“In a war, when there is confusion about the objectives of the war, it is very easy to get lost. And in the case of the Russian-Ukrainian war, it is not clear from either side what the war goals are,” Prime Minister Viktor Orbán said this morning on Kossuth Radio's program "Good Morning, Hungary!”
According to the prime minister, this also applies to Ukraine, which is of course defending its freedom, but it is not clear what this means. “Will they launch military strikes on Russian territory, and how far do they want to push back Russian troops? Will Crimea be under siege or not?” the prime minister asked.
In PM Orbán’s view, the current situation is exactly what Hungarians have feared: there will be many casualties, the war situation will not get any easier, the objectives will remain unclear, and we Europeans will keep drifting into war.
“It's quite obvious that if I add up the military-industrial expenditure of the European NATO member states in a given year, it's orders of magnitudes higher than Russia’s. And if I add to that America's, which is the biggest spender in the world, it exceeds everybody's, China's, everybody's, and even the next in line after that, so the realities are clear. There is no one in the world today, not just the Russians, no one who has a chance of succeeding by attacking NATO,” PM Orbán said.
According to him, Russia “cannot win this war,” although it is unclear what “winning the war exactly means.” The West is mobilizing so much in terms of arms and energy and money behind Ukraine, he said, that winning an open military conflict against such a force is unlikely by human calculations. “And the reverse is also true. So if anyone thinks that Russia can be beaten when Russia is a nuclear power, I think they are wrong,” the PM said.
Referring to the differences in how the war is viewed in the EU and the United Nations, Prime Minister Orbán said that based on last night’s debate in the UN General Assembly about the war in Ukraine, “it is clear that most countries are saying exactly the same as Hungary: Let there be a cease-fire, let the parties talk to each other and negotiate.
“But the most important thing is that no more people should die and other countries should not be threatened by the horror, the risk, the danger of being drawn into this war against their will,” the prime minister said.
Regarding Sweden and Finland's accession to NATO, PM Orbán spoke first of Turkey. He said that we must hear their voice, the Turkish position, because they have serious objections, especially as far as Sweden is concerned. In Sweden, there are organizations that call themselves NGOs that are working against Turkey, which are, according to the Turkish interpretation, terrorist organizations, and Turkey does not want to see such a country in NATO.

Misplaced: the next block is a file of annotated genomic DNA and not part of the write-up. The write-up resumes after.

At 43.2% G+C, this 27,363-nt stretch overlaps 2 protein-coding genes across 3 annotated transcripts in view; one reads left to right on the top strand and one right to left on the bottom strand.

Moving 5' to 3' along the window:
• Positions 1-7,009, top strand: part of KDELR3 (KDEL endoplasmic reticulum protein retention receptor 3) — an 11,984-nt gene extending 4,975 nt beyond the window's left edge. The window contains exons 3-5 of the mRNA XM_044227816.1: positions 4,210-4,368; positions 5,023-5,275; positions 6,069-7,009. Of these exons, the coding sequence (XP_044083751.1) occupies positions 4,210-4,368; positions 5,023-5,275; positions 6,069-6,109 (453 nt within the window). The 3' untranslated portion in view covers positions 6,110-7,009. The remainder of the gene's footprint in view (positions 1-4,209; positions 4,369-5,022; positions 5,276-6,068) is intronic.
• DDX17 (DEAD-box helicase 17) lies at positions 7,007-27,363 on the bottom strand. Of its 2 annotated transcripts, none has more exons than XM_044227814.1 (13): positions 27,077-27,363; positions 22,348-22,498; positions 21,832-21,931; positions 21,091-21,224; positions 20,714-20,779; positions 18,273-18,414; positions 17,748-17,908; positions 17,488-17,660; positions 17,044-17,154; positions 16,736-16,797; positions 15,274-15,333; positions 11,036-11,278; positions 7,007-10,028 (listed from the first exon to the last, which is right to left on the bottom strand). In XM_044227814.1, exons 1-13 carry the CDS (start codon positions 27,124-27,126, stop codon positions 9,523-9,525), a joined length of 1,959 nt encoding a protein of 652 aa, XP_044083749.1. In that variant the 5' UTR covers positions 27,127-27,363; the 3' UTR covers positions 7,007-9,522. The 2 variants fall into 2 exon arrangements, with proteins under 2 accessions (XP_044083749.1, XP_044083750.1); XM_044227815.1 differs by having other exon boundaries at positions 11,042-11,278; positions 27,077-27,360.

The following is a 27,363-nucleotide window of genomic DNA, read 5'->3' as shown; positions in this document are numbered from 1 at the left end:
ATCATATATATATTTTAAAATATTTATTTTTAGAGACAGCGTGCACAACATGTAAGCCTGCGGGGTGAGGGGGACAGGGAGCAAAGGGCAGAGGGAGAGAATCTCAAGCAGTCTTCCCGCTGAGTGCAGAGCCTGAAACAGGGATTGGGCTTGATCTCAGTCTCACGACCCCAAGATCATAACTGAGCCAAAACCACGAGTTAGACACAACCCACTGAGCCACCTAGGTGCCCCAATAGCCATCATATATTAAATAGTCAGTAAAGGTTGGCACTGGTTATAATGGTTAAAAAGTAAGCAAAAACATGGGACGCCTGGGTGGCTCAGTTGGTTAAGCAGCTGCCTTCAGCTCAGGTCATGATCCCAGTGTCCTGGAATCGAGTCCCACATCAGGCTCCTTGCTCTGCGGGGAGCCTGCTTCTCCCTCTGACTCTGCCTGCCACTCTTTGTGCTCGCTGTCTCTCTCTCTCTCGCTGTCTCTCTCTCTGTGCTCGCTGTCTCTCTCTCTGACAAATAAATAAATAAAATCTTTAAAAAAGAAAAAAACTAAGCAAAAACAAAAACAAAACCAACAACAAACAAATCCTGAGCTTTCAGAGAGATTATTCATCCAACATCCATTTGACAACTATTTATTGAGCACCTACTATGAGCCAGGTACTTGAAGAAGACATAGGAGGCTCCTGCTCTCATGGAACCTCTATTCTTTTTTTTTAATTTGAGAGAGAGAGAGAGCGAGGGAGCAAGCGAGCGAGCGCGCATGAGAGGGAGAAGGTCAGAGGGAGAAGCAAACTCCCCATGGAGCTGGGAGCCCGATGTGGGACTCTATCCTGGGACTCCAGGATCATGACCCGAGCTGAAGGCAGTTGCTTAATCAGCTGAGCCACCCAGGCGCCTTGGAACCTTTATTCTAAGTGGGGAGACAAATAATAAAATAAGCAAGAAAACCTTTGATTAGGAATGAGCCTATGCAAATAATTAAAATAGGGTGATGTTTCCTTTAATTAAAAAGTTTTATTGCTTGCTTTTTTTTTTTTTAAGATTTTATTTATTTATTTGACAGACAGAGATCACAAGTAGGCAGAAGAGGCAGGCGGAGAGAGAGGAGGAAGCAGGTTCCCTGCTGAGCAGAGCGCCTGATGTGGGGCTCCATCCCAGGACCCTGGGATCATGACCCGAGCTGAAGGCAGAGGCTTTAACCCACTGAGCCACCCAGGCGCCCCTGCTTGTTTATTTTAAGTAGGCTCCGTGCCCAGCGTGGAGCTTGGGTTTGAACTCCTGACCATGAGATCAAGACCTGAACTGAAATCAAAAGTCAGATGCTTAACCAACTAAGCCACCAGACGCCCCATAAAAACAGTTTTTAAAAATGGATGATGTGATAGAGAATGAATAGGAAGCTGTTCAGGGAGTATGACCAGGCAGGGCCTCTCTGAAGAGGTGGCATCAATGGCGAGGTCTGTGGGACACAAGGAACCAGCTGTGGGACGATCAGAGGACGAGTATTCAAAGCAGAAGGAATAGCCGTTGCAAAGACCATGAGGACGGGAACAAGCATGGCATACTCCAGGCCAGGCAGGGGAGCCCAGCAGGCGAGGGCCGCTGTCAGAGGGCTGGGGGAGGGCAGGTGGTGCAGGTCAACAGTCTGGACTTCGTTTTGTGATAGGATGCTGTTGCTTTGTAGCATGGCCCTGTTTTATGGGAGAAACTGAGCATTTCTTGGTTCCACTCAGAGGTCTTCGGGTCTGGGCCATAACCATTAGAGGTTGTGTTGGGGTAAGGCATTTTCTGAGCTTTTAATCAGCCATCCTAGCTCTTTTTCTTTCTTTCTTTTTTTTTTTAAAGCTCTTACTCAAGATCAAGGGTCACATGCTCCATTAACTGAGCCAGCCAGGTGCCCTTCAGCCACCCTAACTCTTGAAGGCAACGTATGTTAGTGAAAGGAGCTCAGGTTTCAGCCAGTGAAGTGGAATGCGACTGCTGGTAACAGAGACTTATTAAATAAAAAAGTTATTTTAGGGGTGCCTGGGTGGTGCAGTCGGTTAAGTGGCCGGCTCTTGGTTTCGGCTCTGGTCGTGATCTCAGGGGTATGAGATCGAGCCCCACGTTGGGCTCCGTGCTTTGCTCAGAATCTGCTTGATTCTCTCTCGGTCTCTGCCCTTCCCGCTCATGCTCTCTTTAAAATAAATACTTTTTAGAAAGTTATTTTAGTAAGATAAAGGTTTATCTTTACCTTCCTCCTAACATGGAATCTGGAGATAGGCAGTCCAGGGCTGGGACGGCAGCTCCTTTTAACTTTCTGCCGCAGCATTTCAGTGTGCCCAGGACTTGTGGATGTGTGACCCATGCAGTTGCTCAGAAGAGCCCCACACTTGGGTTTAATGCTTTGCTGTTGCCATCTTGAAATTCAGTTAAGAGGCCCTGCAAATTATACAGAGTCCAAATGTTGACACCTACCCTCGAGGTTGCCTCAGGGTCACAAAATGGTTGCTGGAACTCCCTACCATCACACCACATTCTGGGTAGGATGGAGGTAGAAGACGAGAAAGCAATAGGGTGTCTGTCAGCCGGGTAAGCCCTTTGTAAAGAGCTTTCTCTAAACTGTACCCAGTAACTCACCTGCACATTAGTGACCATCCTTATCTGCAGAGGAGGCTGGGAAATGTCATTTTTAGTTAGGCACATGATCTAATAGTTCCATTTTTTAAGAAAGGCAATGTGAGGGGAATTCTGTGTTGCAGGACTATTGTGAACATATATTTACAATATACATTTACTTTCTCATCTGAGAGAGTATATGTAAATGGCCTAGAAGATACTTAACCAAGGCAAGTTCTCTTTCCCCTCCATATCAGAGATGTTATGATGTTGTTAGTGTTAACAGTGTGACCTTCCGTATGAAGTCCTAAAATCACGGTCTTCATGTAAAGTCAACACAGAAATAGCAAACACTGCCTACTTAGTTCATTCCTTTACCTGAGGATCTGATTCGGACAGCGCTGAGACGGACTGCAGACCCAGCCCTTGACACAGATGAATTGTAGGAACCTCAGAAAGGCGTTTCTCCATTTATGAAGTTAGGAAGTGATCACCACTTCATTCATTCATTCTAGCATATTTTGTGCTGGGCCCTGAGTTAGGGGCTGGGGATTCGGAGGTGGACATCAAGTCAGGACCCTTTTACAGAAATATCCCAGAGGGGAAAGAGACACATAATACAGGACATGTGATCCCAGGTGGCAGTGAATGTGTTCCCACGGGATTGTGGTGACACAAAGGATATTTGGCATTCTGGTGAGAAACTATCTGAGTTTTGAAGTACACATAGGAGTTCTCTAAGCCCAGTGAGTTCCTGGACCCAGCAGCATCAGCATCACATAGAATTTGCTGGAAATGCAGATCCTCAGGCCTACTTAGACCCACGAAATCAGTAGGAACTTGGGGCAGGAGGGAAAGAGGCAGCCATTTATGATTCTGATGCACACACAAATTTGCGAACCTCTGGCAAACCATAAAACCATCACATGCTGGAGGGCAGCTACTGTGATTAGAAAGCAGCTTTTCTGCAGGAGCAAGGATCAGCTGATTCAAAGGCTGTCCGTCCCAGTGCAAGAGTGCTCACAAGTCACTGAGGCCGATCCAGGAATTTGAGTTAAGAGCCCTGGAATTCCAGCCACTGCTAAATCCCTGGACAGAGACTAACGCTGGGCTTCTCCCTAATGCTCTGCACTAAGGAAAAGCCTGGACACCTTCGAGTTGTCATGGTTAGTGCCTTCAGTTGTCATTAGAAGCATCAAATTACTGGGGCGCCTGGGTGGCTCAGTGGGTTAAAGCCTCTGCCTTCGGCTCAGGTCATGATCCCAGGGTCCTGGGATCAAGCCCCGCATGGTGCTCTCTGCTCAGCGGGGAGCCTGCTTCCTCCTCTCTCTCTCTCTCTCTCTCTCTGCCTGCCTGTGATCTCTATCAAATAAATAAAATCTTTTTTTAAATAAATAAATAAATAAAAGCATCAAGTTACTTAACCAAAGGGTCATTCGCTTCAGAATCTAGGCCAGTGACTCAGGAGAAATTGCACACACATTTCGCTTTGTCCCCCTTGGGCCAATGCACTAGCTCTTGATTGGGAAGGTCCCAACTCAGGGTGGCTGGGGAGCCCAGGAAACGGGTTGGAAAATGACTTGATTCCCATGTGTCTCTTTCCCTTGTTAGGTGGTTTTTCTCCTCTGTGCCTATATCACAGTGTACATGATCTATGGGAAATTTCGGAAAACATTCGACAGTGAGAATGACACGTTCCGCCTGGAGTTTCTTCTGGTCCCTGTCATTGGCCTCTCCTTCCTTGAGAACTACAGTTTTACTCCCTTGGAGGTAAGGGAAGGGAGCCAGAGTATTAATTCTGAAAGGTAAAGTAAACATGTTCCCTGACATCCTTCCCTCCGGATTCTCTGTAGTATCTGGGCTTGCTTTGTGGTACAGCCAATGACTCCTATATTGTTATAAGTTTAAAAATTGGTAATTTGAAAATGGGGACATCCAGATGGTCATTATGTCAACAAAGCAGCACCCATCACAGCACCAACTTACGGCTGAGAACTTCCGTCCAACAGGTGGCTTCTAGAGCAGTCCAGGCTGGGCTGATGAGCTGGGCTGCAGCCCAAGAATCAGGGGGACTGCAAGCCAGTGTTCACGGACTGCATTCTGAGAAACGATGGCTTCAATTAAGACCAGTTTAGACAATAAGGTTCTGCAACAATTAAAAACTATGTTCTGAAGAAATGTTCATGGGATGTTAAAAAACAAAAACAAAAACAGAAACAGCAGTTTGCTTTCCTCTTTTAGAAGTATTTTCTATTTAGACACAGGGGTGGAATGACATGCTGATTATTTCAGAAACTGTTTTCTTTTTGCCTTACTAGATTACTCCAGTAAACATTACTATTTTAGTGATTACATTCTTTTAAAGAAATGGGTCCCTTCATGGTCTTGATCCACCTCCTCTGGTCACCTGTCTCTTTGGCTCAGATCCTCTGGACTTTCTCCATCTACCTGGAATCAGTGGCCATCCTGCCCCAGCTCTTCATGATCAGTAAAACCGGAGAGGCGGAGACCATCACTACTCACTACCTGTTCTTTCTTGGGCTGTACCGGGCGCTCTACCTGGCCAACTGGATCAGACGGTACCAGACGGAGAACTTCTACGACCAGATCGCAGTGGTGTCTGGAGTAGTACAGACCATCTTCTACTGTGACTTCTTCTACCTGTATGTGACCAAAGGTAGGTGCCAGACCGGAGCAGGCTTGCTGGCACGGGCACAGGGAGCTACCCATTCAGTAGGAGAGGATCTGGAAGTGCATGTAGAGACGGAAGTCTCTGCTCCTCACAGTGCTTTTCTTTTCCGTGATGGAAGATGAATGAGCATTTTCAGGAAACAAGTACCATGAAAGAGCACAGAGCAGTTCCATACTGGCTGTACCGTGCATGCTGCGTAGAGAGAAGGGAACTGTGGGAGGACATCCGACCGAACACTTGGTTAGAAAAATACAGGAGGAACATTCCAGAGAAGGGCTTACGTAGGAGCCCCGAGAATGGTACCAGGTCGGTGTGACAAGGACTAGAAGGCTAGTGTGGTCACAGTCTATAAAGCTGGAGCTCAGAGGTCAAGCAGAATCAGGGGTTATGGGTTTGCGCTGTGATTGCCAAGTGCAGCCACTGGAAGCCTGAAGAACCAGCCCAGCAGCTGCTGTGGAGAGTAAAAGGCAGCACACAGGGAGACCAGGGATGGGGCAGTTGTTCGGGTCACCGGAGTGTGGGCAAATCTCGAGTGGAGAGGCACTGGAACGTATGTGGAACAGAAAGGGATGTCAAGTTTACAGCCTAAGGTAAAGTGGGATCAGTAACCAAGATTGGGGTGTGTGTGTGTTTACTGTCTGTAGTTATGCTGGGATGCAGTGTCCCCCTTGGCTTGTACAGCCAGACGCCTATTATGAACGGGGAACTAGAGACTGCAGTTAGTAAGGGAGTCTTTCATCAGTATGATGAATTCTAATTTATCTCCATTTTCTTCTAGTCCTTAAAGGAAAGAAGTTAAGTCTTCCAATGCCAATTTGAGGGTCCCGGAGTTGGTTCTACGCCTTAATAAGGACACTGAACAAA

At the same time, PM Orbán continued, Hungary is not a founding NATO member, so we have also been admitted once. “We could have been rejected, but we were accepted. I think that this gives Hungary a kind of moral obligation: If someone wants to join NATO, and from a Hungarian point of view this is not a matter of any great disinterest, there is no significant loss to Hungary, then if they want to, we should take them on board, just as we were taken on board,” the prime minister said.
He said that he had asked his Fidesz-KDNP group to support the Finnish and Swedish membership of NATO so that the government could submit a proposal to parliament for a vote by MPs.
PM Orbán also said that the European sanctions regime immediately caused serious problems for Hungary — we said this a year ago, the prime minister said. The best example of this is oil and gas, he said, adding that it is in our well-understood national interest that the sanctions regime should not extend to nuclear energy.
“The EU member states are in different situations. Some have their own energy and energy sources, others do not. Some have access to the sea, some do not. Those who have neither energy nor sea and have to import energy can only import it by pipeline. The pipe is fed in at one end, it is fed out at the other. And since Hungary has pipes with one end in Russia, a sanction on Russia in the field of energy would kill the Hungarian economy in an instant,” PM Orbán explained.
The sanctions regime alone has raised energy prices by HUF 4 trillion, he said.
The speculators have made outrageous profits, and we hope there was no collusion between them and the Brussels bureaucrats.
The government has taken 20 measures against Hungarian inflation, he added. He is confident that price increases will start to fall from March, and inflation will be in the single digits by December.
Commenting on the sex scandals of recent weeks, Viktor Orbán said Hungarians are family-oriented and children play an important role in our country. It is also our job as adults to protect children, and parents have a responsibility here, the prime minister added.
There is work to be done in this matter and questions need to be asked about where school leaders and state leaders have been.
PM Orbán said that he wants very clear answers to his questions and does not want these matters swept under the carpet. Gender ideology is not a joke; it is a danger, and the state has a duty. There must be the strictest child protection law in place in Hungary, he said in closing.